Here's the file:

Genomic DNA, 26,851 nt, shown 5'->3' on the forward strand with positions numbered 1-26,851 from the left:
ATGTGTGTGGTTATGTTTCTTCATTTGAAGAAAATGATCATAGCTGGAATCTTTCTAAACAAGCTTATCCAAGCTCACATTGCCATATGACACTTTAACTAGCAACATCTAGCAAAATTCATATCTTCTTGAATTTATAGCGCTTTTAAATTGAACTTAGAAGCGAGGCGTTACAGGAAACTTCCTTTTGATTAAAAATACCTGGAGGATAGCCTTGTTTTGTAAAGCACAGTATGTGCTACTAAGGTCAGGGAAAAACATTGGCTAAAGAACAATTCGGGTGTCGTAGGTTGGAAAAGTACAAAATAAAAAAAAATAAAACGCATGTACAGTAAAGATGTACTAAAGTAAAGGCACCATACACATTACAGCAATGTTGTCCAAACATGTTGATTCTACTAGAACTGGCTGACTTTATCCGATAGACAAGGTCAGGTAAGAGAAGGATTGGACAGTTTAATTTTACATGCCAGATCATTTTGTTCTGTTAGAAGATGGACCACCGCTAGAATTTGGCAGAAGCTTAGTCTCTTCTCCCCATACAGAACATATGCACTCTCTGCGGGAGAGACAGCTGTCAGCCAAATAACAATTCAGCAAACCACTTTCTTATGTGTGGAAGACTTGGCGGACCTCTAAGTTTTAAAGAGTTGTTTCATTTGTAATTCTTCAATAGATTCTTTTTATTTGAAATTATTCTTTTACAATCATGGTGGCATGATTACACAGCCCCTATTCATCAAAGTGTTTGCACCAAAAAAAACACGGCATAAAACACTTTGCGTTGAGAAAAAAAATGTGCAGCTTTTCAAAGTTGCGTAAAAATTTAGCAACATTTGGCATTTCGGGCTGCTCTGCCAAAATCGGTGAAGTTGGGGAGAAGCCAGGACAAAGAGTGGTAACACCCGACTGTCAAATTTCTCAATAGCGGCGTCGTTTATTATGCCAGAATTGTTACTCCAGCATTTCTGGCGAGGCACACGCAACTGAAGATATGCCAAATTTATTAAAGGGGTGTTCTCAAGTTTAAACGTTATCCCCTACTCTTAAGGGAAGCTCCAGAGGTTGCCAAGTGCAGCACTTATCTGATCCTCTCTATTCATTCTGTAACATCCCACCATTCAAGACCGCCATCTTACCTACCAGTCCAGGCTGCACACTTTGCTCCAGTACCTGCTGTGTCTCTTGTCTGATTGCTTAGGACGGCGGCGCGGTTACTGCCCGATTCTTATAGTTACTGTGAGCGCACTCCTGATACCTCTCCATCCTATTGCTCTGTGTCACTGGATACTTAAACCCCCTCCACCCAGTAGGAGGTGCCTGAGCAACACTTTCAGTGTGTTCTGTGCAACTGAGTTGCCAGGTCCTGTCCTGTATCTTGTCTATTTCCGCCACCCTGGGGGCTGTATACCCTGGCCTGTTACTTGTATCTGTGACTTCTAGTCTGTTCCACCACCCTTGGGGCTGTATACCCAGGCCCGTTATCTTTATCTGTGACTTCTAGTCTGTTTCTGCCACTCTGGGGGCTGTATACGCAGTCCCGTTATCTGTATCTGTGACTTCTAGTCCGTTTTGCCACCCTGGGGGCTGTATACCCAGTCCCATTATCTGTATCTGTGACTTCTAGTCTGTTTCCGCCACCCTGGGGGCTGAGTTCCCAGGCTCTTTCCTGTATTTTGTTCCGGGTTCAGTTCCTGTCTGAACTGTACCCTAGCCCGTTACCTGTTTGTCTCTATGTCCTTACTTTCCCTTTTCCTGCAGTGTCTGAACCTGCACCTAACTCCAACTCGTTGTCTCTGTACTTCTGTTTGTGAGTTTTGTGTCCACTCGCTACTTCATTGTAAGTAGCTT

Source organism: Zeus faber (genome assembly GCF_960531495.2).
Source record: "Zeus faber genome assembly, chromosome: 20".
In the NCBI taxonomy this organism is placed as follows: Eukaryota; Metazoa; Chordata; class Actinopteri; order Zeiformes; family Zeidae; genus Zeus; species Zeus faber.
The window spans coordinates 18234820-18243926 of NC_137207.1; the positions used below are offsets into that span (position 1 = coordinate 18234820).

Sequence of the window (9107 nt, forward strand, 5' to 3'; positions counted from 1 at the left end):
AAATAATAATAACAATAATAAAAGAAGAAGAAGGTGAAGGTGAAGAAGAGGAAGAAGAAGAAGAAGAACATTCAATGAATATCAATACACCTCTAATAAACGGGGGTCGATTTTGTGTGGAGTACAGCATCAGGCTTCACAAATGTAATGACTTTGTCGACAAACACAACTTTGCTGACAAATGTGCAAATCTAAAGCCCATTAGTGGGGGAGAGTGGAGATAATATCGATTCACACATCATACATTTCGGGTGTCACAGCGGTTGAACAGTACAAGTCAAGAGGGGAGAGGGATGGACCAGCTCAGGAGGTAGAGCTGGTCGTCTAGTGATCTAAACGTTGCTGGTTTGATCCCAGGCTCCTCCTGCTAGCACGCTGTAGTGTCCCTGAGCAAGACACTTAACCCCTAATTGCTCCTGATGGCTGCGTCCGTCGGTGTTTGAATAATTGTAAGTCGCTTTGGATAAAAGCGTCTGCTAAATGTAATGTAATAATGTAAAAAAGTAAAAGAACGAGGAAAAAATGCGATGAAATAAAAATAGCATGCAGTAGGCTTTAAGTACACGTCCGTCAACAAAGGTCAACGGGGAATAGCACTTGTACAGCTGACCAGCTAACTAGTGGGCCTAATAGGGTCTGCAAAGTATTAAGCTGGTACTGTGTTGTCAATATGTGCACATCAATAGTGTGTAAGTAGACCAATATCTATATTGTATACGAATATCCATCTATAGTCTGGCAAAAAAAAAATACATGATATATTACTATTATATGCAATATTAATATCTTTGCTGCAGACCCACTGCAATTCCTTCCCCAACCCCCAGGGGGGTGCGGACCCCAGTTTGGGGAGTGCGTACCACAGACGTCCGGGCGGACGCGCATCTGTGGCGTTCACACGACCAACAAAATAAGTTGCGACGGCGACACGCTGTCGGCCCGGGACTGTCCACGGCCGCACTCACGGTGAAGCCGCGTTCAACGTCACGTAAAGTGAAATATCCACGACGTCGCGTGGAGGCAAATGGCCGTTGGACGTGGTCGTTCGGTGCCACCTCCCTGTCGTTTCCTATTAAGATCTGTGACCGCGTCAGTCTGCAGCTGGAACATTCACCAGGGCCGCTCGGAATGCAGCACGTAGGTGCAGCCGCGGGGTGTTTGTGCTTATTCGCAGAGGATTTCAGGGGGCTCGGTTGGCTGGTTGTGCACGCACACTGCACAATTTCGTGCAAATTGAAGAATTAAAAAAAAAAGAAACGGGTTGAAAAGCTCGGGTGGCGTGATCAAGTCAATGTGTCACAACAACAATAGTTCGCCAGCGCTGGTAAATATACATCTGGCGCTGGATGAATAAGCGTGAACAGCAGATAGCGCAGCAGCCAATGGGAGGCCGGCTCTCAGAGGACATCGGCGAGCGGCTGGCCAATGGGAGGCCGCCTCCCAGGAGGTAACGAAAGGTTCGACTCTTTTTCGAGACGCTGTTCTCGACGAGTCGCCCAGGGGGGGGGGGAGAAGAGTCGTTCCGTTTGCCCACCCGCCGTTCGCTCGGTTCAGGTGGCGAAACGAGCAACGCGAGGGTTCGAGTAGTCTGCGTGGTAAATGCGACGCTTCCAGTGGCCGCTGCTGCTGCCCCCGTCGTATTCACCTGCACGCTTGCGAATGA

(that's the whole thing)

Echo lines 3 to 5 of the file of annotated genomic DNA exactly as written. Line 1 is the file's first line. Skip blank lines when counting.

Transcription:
Source organism: Zeus faber (genome assembly GCF_960531495.2).
Source record: "Zeus faber genome assembly, chromosome: 20".
In the NCBI taxonomy this organism is placed as follows: Eukaryota; Metazoa; Chordata; class Actinopteri; order Zeiformes; family Zeidae; genus Zeus; species Zeus faber.